Thirteen years ago, farmers in California’s Palo Verde Valley—one of the state’s oldest farming areas—entered into an agreement with the Metropolitan Water District, the agency that serves Los Angeles, San Diego, and much of the rest of urban Southern California, to essentially lease a portion of their water. The model seeks to protect farmers even from their own financial temptation. In addition to an upfront payment of $3,160 an acre, the agency pays them $800 an acre for fallowing portions of their farms each year. It has also invested $6 million in the community, to counter whatever economic harm might come from the fields’ temporarily drying up.
The arrangement is anything but a free market: To ensure that most of the water stays in the valley, the agreement limits the amount of land any one farmer can fallow in a year to 35 percent of his or her holdings. Still, farmers get added income without losing their rights to the water, and the Metropolitan Water District says Los Angeles and its other cities get reliable access to water, which helps them make it through drought years.
Deane told me that if the political consensus leads to leasing water, it’s a solution he can get behind. His hope, after all, is that more-frequent trades, for lower transaction costs and smaller margins, will one day replace the blockbuster deals his company relies on today. Leasing is a perfectly good way to achieve that aim.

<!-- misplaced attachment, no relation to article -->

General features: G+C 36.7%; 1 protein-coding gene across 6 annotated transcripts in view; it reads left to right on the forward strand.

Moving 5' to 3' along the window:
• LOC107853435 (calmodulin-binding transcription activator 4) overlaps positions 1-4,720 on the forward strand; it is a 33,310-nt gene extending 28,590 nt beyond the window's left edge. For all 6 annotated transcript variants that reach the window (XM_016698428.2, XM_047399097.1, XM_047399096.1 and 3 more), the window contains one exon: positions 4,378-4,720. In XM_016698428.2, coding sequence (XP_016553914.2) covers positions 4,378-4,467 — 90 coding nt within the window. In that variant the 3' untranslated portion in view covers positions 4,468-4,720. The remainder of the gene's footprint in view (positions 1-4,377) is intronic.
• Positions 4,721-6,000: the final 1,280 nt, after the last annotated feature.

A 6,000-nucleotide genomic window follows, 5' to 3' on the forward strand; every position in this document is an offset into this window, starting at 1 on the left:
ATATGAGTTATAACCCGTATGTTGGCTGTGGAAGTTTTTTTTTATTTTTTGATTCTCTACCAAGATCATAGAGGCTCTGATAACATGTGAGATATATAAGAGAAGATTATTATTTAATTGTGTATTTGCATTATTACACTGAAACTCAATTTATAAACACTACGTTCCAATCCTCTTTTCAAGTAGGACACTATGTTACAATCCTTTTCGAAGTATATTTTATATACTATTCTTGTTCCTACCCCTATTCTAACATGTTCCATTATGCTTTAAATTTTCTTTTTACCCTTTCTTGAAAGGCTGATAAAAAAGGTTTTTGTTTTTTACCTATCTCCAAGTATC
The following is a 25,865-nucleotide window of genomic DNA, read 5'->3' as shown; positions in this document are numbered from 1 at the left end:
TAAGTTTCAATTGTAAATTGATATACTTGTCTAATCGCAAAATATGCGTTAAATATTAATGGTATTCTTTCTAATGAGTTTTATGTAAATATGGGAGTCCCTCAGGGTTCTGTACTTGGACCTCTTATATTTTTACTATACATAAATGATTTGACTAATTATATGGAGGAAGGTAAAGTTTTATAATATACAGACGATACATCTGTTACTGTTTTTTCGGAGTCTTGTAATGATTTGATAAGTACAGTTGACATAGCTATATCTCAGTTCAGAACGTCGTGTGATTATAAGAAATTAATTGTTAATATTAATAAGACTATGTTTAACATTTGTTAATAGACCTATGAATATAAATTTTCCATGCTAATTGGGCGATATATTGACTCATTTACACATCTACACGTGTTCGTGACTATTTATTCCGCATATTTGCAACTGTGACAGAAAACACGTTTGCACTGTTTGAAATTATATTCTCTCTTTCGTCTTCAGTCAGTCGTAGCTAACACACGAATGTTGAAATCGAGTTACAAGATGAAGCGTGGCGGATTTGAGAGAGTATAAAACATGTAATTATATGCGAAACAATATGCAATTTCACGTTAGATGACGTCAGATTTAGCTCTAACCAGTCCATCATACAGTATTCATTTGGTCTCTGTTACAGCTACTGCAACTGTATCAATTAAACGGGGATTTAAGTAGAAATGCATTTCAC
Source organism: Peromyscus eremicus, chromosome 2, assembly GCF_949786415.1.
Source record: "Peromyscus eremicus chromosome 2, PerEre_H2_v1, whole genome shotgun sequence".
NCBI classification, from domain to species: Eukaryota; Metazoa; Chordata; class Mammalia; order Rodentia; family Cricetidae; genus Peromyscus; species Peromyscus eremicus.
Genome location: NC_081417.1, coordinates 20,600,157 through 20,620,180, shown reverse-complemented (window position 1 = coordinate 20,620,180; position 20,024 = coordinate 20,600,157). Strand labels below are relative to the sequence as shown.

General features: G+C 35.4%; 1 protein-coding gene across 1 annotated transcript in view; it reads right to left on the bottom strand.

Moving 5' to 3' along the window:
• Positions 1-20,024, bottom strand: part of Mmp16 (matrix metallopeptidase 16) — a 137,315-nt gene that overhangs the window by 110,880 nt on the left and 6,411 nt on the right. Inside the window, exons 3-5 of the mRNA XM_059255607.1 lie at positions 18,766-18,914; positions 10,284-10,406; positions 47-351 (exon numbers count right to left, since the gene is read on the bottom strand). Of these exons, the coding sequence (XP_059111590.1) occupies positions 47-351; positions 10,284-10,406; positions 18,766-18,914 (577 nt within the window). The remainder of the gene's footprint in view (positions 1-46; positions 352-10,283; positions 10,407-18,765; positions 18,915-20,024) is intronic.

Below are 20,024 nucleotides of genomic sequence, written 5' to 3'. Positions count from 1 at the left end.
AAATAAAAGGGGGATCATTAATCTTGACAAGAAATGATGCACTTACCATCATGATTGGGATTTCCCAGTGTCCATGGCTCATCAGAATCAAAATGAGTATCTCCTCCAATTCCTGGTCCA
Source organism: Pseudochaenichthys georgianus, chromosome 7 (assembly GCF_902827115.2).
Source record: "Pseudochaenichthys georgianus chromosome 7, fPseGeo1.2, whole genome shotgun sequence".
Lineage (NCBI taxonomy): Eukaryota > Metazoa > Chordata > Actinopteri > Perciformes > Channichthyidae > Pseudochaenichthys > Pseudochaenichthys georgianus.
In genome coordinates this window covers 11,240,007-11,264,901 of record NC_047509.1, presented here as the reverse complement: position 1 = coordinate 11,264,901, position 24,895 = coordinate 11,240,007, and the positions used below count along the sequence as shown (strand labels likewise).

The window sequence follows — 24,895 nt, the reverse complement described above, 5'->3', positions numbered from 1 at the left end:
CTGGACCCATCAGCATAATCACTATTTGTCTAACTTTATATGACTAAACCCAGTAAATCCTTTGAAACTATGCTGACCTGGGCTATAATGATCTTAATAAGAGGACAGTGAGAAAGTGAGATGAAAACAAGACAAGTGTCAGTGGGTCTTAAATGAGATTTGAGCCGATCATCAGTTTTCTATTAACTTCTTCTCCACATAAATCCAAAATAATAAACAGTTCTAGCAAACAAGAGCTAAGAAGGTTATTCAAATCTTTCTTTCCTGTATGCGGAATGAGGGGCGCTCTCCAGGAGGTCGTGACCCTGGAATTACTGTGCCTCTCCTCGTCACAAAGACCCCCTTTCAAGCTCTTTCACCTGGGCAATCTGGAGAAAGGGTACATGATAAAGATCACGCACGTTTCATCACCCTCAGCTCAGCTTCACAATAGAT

Farmers near Crowley County recently visited the Palo Verde Valley and are setting up a pilot program to test out that model. “To me it was an answer to a prayer,” John Schweizer, one of the leaders of the project, told me. He described it as “the only thing I found where you can keep your water, keep your farming, and still get the cities their water if they need it.”
But there was resignation in his enthusiasm, a tacit acknowledgment that much of what Deane and others have to say is correct: There is enough water in farming to move some of it without leaving the country to starve, and like it or not, the transfer of agricultural water to cities is going to happen. They can sell it, lease it—or have it taken from them.
Design and production by Rob Weychert.